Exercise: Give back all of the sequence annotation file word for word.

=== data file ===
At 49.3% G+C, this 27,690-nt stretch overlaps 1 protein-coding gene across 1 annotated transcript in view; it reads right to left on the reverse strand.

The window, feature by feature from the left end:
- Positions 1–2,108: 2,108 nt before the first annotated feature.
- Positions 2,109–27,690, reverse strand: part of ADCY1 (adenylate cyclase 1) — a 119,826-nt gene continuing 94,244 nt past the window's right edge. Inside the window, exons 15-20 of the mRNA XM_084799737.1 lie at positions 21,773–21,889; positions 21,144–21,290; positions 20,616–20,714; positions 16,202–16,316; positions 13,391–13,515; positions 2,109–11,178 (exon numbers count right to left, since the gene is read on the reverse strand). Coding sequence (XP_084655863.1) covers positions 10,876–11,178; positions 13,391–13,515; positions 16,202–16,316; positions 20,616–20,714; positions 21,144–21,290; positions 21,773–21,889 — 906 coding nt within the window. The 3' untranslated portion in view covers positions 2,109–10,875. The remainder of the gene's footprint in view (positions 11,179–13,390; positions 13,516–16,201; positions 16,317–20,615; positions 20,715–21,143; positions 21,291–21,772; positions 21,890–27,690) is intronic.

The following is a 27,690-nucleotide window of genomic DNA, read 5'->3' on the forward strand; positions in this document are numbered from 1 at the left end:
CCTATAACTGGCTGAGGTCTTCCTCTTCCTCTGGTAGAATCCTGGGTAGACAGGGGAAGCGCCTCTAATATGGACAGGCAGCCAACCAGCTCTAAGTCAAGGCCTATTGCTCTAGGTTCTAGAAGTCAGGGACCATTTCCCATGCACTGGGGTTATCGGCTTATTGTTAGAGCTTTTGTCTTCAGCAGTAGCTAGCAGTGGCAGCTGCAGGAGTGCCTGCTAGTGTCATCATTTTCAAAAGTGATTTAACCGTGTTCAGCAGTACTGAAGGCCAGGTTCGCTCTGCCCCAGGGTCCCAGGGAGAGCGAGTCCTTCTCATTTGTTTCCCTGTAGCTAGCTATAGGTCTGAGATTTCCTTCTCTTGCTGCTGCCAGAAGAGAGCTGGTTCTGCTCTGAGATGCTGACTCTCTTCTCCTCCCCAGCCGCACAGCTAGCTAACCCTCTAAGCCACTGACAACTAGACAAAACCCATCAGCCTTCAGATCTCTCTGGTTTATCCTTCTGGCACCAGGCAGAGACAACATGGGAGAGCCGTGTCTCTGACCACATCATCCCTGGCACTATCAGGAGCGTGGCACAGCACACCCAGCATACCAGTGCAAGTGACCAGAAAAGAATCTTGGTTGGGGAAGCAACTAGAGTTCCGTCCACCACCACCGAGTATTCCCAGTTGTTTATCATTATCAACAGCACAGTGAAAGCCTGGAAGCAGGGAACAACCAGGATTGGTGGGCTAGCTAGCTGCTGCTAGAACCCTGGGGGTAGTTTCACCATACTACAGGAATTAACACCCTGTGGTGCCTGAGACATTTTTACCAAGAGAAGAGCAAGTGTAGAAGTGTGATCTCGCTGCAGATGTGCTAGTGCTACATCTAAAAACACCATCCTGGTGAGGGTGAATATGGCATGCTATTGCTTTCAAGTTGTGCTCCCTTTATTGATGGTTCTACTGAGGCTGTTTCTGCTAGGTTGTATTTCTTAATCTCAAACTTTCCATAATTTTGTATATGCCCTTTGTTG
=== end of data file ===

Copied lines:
At 49.3% G+C, this 27,690-nt stretch overlaps 1 protein-coding gene across 1 annotated transcript in view; it reads right to left on the reverse strand.

The window, feature by feature from the left end:
- Positions 1–2,108: 2,108 nt before the first annotated feature.
- Positions 2,109–27,690, reverse strand: part of ADCY1 (adenylate cyclase 1) — a 119,826-nt gene continuing 94,244 nt past the window's right edge. Inside the window, exons 15-20 of the mRNA XM_084799737.1 lie at positions 21,773–21,889; positions 21,144–21,290; positions 20,616–20,714; positions 16,202–16,316; positions 13,391–13,515; positions 2,109–11,178 (exon numbers count right to left, since the gene is read on the reverse strand). Coding sequence (XP_084655863.1) covers positions 10,876–11,178; positions 13,391–13,515; positions 16,202–16,316; positions 20,616–20,714; positions 21,144–21,290; positions 21,773–21,889 — 906 coding nt within the window. The 3' untranslated portion in view covers positions 2,109–10,875. The remainder of the gene's footprint in view (positions 11,179–13,390; positions 13,516–16,201; positions 16,317–20,615; positions 20,715–21,143; positions 21,291–21,772; positions 21,890–27,690) is intronic.

The following is a 27,690-nucleotide window of genomic DNA, read 5'->3' on the forward strand; positions in this document are numbered from 1 at the left end:
CCTATAACTGGCTGAGGTCTTCCTCTTCCTCTGGTAGAATCCTGGGTAGACAGGGGAAGCGCCTCTAATATGGACAGGCAGCCAACCAGCTCTAAGTCAAGGCCTATTGCTCTAGGTTCTAGAAGTCAGGGACCATTTCCCATGCACTGGGGTTATCGGCTTATTGTTAGAGCTTTTGTCTTCAGCAGTAGCTAGCAGTGGCAGCTGCAGGAGTGCCTGCTAGTGTCATCATTTTCAAAAGTGATTTAACCGTGTTCAGCAGTACTGAAGGCCAGGTTCGCTCTGCCCCAGGGTCCCAGGGAGAGCGAGTCCTTCTCATTTGTTTCCCTGTAGCTAGCTATAGGTCTGAGATTTCCTTCTCTTGCTGCTGCCAGAAGAGAGCTGGTTCTGCTCTGAGATGCTGACTCTCTTCTCCTCCCCAGCCGCACAGCTAGCTAACCCTCTAAGCCACTGACAACTAGACAAAACCCATCAGCCTTCAGATCTCTCTGGTTTATCCTTCTGGCACCAGGCAGAGACAACATGGGAGAGCCGTGTCTCTGACCACATCATCCCTGGCACTATCAGGAGCGTGGCACAGCACACCCAGCATACCAGTGCAAGTGACCAGAAAAGAATCTTGGTTGGGGAAGCAACTAGAGTTCCGTCCACCACCACCGAGTATTCCCAGTTGTTTATCATTATCAACAGCACAGTGAAAGCCTGGAAGCAGGGAACAACCAGGATTGGTGGGCTAGCTAGCTGCTGCTAGAACCCTGGGGGTAGTTTCACCATACTACAGGAATTAACACCCTGTGGTGCCTGAGACATTTTTACCAAGAGAAGAGCAAGTGTAGAAGTGTGATCTCGCTGCAGATGTGCTAGTGCTACATCTAAAAACACCATCCTGGTGAGGGTGAATATGGCATGCTATTGCTTTCAAGTTGTGCTCCCTTTATTGATGGTTCTACTGAGGCTGTTTCTGCTAGGTTGTATTTCTTAATCTCAAACTTTCCATAATTTTGTATATGCCCTTTGTTG